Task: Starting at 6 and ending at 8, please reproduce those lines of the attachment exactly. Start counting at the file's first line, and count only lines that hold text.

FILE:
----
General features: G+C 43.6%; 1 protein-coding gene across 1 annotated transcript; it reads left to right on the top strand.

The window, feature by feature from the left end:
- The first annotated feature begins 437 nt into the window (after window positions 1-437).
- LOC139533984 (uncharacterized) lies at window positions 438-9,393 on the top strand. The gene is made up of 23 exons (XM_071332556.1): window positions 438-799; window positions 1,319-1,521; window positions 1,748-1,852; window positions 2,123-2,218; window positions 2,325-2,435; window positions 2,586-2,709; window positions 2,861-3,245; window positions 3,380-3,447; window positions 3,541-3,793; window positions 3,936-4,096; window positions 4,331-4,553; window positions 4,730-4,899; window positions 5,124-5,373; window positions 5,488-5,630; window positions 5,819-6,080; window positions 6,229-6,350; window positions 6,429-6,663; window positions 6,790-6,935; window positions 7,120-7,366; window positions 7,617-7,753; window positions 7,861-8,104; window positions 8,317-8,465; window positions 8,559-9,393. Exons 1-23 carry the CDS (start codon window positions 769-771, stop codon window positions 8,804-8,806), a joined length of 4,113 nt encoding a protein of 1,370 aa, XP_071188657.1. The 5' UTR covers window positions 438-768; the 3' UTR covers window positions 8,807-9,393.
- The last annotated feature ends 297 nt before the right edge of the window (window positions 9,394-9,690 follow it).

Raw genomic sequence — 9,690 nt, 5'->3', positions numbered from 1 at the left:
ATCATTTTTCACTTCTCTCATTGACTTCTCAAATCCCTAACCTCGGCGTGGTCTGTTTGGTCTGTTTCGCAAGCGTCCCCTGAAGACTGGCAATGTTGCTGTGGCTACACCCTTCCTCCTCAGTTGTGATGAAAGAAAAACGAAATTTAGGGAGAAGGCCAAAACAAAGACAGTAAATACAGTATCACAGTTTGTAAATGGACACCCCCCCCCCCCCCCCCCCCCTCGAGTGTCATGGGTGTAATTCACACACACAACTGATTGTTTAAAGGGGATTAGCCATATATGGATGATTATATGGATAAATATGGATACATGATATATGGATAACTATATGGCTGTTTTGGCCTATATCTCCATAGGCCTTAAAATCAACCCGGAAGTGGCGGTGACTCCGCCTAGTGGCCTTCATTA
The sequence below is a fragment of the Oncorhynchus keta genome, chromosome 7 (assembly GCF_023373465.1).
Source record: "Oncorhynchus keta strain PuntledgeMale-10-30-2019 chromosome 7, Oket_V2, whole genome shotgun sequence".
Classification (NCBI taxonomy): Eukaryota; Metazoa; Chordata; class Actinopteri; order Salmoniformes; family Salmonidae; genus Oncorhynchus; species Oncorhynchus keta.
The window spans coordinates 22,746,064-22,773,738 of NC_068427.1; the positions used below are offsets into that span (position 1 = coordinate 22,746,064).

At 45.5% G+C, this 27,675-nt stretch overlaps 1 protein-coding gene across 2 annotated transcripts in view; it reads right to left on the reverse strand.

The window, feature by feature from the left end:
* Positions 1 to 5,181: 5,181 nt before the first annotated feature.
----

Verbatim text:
Raw genomic sequence — 9,690 nt, 5'->3', positions numbered from 1 at the left:
ATCATTTTTCACTTCTCTCATTGACTTCTCAAATCCCTAACCTCGGCGTGGTCTGTTTGGTCTGTTTCGCAAGCGTCCCCTGAAGACTGGCAATGTTGCTGTGGCTACACCCTTCCTCCTCAGTTGTGATGAAAGAAAAACGAAATTTAGGGAGAAGGCCAAAACAAAGACAGTAAATACAGTATCACAGTTTGTAAATGGACACCCCCCCCCCCCCCCCCCCCCTCGAGTGTCATGGGTGTAATTCACACACACAACTGATTGTTTAAAGGGGATTAGCCATATATGGATGATTATATGGATAAATATGGATACATGATATATGGATAACTATATGGCTGTTTTGGCCTATATCTCCATAGGCCTTAAAATCAACCCGGAAGTGGCGGTGACTCCGCCTAGTGGCCTTCATTA
The sequence below is a fragment of the Oncorhynchus keta genome, chromosome 7 (assembly GCF_023373465.1).